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  • Poster presentation
  • Open Access

Benefits of CT-angiography localisation in the surgical planning of deep inferior epigastric perforator flap breast reconstruction

  • 1,
  • 1,
  • 1,
  • 2,
  • 2 and
  • 1
Breast Cancer Research201012 (Suppl 3) :P48

https://doi.org/10.1186/bcr2701

  • Published:

Keywords

  • Breast Reconstruction
  • Preoperative Planning
  • Perforator Flap
  • Inferior Epigastric Artery
  • Artery Perforator

Introduction

The aim of breast reconstruction in the postmastectomy cancer patient is to restore breast contour and dimensions whilst minimising the cosmetic impact. The deep inferior epigastric perforator (DIEP)-flap is a complex but state-of-the-art procedure that provides a durable and natural result. It is rapidly becoming the preferred choice at many institutions, including our regional plastic surgery unit. In achieving superior cosmesis without sacrificing abdominal wall musculature, a successful DIEP-flap requires painstaking and time-consuming microdissection of the inferior epigastric artery perforators. This relies on a high level of surgical expertise and results in prolonged anaesthetic times. As greater volumes of breast reconstructive surgery are performed, there will be increasing requirements for such preoperative imaging. We describe the required optimisation of CTA protocols to obtain the pertinent information and demonstrate how best to convey this complex information to our surgical colleagues.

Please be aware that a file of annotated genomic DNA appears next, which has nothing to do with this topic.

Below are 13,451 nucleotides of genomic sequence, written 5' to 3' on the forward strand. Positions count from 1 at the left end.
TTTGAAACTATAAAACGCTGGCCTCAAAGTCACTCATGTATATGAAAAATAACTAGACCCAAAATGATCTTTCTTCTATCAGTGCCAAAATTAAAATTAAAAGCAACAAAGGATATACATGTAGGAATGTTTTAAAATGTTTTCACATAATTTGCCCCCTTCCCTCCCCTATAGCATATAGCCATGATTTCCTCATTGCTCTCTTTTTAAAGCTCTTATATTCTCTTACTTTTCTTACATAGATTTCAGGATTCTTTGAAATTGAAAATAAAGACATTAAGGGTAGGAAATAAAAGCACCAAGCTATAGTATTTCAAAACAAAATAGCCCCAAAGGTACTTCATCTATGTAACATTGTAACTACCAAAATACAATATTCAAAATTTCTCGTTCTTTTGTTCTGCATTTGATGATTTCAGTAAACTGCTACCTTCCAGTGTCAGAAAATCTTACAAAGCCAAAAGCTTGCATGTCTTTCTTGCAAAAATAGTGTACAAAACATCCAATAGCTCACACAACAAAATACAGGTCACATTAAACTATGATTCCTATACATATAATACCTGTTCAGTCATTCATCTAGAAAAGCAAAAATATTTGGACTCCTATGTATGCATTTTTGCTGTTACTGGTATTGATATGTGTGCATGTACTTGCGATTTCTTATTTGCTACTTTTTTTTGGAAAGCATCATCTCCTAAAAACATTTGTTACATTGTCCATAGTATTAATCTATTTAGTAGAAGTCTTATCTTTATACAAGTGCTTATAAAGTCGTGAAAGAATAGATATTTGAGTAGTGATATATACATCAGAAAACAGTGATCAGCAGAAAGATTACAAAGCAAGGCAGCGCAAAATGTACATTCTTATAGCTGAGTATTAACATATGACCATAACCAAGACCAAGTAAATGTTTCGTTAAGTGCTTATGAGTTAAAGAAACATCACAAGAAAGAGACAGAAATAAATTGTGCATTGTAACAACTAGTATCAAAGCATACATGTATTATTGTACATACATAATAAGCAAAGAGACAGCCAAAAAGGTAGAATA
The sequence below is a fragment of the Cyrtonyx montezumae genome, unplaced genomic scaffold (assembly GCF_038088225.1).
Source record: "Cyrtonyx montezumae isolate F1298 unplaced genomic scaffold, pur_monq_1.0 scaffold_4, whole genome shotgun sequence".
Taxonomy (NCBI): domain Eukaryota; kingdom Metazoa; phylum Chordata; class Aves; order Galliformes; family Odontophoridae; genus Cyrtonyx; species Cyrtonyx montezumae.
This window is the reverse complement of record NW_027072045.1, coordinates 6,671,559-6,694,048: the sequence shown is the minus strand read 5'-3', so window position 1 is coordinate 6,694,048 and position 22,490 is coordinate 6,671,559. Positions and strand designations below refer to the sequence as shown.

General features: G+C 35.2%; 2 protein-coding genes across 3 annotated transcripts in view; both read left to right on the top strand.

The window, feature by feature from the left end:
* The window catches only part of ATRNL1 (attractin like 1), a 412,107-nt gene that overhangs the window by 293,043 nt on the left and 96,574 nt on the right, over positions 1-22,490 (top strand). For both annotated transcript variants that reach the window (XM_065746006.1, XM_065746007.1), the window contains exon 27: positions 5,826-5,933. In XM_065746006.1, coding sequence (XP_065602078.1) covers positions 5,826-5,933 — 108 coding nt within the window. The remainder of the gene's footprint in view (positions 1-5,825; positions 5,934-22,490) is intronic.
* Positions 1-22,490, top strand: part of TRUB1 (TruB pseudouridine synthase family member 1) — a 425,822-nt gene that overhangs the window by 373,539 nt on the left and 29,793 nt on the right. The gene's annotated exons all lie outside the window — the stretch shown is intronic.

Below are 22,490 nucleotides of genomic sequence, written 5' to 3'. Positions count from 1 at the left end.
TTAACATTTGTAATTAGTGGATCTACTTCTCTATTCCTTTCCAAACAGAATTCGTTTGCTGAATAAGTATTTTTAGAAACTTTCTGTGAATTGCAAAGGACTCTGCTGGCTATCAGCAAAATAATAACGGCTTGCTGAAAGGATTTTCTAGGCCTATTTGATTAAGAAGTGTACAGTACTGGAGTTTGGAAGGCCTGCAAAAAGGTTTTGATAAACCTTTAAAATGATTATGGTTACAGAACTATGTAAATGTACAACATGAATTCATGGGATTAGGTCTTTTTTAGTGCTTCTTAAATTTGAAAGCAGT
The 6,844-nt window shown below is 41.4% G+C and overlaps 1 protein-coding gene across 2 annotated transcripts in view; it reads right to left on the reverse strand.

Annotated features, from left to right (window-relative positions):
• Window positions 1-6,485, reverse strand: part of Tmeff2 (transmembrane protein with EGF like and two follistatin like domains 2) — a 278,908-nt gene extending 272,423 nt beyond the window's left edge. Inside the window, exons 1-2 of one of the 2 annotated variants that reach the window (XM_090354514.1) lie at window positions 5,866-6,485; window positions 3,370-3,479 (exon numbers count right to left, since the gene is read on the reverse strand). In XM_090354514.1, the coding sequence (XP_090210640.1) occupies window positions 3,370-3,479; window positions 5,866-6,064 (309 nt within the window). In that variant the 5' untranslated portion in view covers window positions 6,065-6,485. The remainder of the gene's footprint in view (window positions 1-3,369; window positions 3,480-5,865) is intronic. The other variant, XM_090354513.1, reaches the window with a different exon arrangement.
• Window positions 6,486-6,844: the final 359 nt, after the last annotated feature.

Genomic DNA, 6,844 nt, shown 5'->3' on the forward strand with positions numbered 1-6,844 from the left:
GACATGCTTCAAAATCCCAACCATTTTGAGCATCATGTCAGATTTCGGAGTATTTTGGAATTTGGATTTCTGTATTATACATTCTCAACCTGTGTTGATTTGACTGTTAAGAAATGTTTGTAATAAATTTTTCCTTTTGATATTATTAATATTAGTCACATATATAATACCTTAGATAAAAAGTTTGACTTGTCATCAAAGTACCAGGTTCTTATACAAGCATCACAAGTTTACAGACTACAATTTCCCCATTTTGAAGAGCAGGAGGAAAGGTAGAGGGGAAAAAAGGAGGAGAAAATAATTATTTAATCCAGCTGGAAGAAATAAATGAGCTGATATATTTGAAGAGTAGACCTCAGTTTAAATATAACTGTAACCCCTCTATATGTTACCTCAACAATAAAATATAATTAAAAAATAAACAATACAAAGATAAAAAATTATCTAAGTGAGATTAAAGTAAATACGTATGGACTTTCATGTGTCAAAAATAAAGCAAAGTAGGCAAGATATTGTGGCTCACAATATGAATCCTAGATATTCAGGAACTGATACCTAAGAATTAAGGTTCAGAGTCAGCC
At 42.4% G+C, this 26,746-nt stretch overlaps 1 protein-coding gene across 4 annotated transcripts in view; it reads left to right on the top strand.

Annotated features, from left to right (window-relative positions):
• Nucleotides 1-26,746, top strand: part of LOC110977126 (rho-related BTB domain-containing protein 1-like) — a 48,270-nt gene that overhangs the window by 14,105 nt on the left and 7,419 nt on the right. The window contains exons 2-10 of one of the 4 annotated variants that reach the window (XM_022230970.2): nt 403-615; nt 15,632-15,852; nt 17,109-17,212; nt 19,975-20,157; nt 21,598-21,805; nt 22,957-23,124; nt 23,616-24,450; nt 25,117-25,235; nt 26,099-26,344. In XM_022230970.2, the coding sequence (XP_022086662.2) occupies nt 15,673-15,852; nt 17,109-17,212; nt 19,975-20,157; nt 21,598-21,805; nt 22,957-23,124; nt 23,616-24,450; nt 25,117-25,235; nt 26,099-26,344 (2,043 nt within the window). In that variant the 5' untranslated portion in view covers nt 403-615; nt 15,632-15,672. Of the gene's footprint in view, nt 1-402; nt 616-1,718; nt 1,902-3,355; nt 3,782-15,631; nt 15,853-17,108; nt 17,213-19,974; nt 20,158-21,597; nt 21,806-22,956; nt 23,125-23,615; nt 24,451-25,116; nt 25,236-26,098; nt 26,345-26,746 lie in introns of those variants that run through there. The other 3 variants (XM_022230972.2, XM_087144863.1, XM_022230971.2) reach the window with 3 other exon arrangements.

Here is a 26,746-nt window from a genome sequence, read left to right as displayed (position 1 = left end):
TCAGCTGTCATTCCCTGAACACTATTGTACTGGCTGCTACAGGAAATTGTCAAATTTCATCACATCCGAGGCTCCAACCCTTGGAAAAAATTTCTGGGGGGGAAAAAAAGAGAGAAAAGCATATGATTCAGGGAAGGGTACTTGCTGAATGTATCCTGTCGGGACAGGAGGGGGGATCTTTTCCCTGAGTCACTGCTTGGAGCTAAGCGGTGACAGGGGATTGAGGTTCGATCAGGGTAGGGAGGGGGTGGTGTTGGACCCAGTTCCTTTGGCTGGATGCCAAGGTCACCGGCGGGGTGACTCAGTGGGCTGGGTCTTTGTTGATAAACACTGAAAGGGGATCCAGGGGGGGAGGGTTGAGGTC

Methods

Since 2009 we have provided CT-angiography in the preoperative planning for DIEP-flap breast reconstruction. We explored the implications of CT-angiography to optimise localisation of arterial perforators and identified the benefits of this imaging-guided approach.

Results

A total of 60 female patients have benefitted from CTA-guided perforator localisation, providing valuable procedural-planning information to our surgical colleagues. We have shown benefits in terms of markedly shorter operative duration with consequently reduced hospital stays and morbidity. Two patients had unsuspected metastatic disease identified, precluding reconstructive surgery.

Conclusions

An imaging-guided approach optimises preoperative planning. Accurate identification of arterial perforators enables targeted intraoperative localisation. This results in decreased operative time and patient morbidity, providing benefits for the cost of healthcare provision.

Authors’ Affiliations

(1)
Department of Radiology, Royal Free Hospital, London, UK
(2)
Department of Plastic Surgery, Royal Free Hospital, London, UK

Copyright

© Chhaya et al; licensee BioMed Central Ltd. 2010

This article is published under license to BioMed Central Ltd.

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